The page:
Thursday, October 13, 2011

Halloween Horror Special VI: The Incredible Shrinking Economy

One of the better techno-horror classics of the 1950s was The Incredible Shrinking Man (1957). Strict attention was paid to special effects, which only fail to come up to par when a child actor portrays "Robert Carey" (Grant Williams), the shrinking man, briefly. (Tough call for the director; it was probably impossible to find a little person who looked enough like Williams to qualify for the role — this was no "Mini-me" schlock played for laughs. The subject is treated with far more sensitivity than you'd expect in a fifties' sci-fi flick.) The smallification is caused by a combination of exposure to an atomic cloud — a fifties favorite villain — and pesticide. The overall intelligence of the script and the acting earned the film a place on the National Film Registry in 2009 for being "culturally, historically or aesthetically" significant — probably "culturally."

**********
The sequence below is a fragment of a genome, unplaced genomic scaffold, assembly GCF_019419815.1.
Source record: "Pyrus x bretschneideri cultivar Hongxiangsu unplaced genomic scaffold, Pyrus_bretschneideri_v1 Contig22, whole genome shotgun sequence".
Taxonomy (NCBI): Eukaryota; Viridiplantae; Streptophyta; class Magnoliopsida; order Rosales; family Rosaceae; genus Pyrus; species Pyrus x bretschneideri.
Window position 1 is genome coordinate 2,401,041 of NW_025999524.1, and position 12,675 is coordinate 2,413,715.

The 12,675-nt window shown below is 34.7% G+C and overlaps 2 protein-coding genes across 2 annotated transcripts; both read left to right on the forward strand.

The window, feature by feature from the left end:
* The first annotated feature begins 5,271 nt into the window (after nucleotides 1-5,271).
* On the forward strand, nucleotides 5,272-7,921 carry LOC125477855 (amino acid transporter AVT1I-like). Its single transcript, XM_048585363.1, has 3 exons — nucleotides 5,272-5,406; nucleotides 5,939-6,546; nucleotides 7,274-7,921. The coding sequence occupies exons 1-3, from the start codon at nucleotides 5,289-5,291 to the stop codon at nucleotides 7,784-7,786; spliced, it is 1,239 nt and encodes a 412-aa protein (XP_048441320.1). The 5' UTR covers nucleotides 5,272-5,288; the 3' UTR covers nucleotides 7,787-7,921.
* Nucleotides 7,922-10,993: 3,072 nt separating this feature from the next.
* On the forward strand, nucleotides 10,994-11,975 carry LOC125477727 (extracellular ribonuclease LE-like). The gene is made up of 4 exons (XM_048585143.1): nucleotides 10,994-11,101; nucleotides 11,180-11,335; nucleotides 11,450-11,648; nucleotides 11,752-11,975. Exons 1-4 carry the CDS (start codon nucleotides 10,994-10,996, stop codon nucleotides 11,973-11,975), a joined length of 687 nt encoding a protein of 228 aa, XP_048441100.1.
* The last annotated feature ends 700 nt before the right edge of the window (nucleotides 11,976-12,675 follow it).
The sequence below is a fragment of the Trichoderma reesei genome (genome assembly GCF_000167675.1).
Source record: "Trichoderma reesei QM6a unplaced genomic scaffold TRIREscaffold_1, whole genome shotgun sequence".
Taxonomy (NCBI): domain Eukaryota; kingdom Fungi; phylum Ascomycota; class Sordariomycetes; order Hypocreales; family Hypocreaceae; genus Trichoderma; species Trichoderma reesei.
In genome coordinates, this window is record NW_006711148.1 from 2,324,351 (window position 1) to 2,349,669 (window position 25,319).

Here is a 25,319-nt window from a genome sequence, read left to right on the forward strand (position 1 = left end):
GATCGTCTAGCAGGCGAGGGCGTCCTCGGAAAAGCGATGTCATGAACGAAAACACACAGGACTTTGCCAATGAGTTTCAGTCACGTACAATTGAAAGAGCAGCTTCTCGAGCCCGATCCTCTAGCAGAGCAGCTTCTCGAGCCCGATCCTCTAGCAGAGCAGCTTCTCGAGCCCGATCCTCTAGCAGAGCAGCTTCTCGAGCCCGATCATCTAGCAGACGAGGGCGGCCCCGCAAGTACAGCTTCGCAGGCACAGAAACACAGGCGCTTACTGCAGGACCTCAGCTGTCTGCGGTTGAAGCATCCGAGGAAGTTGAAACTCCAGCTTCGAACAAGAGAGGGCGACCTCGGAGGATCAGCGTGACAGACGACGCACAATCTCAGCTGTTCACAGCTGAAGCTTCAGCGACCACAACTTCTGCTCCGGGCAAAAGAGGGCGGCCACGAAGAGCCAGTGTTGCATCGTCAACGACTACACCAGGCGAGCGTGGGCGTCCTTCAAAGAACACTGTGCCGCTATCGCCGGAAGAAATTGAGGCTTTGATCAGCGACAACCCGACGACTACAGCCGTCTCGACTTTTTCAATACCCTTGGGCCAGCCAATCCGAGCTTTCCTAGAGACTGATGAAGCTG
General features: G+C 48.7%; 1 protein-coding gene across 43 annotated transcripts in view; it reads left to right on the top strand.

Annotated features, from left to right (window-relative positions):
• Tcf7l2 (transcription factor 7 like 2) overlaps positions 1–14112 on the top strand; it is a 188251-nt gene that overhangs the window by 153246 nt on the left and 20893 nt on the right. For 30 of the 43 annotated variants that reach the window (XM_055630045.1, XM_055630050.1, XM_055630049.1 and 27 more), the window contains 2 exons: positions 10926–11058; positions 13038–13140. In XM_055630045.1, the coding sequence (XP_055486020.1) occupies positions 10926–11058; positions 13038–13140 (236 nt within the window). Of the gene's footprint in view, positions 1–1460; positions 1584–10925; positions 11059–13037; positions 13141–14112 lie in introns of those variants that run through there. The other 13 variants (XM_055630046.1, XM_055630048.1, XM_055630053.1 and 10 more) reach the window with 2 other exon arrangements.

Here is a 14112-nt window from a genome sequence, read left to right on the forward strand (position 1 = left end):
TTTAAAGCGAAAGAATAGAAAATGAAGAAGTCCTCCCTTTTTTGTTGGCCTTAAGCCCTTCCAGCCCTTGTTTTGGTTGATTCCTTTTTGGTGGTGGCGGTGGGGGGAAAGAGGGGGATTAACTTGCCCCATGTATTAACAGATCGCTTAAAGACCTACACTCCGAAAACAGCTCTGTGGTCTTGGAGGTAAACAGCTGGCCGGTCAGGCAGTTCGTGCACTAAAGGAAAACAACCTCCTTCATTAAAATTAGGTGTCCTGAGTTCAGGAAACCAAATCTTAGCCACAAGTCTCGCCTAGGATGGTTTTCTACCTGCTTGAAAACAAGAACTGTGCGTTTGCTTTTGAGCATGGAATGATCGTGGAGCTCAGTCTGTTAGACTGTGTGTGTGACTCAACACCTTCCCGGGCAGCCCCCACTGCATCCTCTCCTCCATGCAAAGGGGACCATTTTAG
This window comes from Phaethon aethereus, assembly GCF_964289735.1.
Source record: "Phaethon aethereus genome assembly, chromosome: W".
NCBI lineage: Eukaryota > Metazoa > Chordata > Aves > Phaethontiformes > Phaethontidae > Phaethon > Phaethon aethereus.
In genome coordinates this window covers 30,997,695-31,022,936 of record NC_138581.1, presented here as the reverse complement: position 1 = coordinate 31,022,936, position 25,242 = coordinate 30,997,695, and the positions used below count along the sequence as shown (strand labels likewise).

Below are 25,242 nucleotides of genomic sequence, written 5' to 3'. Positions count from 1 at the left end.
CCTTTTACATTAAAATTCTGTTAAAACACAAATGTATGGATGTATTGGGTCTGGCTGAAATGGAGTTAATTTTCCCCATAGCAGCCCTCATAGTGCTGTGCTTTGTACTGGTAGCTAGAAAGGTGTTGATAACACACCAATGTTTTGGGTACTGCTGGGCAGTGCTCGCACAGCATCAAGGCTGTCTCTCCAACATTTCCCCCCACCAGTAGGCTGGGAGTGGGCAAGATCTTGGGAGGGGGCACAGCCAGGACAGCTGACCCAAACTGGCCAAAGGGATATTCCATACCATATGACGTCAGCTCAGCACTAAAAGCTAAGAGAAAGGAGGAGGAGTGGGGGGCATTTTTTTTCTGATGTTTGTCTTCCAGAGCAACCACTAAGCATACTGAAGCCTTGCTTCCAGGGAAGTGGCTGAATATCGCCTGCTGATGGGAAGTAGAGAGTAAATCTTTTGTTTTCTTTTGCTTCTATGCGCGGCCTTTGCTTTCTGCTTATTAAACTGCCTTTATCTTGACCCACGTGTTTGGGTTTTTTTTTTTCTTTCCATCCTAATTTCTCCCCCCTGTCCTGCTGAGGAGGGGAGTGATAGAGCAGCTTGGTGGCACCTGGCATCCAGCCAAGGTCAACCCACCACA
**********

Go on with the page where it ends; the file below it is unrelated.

The character's problem is that the doctors can't find an antidote, and even the treatment to halt the shrinking works only temporarily. This is just long enough to kick his psyche in the teeth and traumatize a woman who works in a circus sideshow with whom he has a platonic relationship and (ultimately) helps him accept the fact that he is still human despite his size. (Things are a little different in the novel; we're going by the film.)

You probably see where this is going.

While the magic of reported statistics and inflationary manipulation of the currency is causing the illusion of growth sufficient to classify the current situation as a "recovery" from a "recession," it's all done with "special effects" . . . only not as believable as those in The Incredible Shrinking Man. It doesn't strike the Powers-that-Be, for example, that while consumer spending is up, actual consumption is down.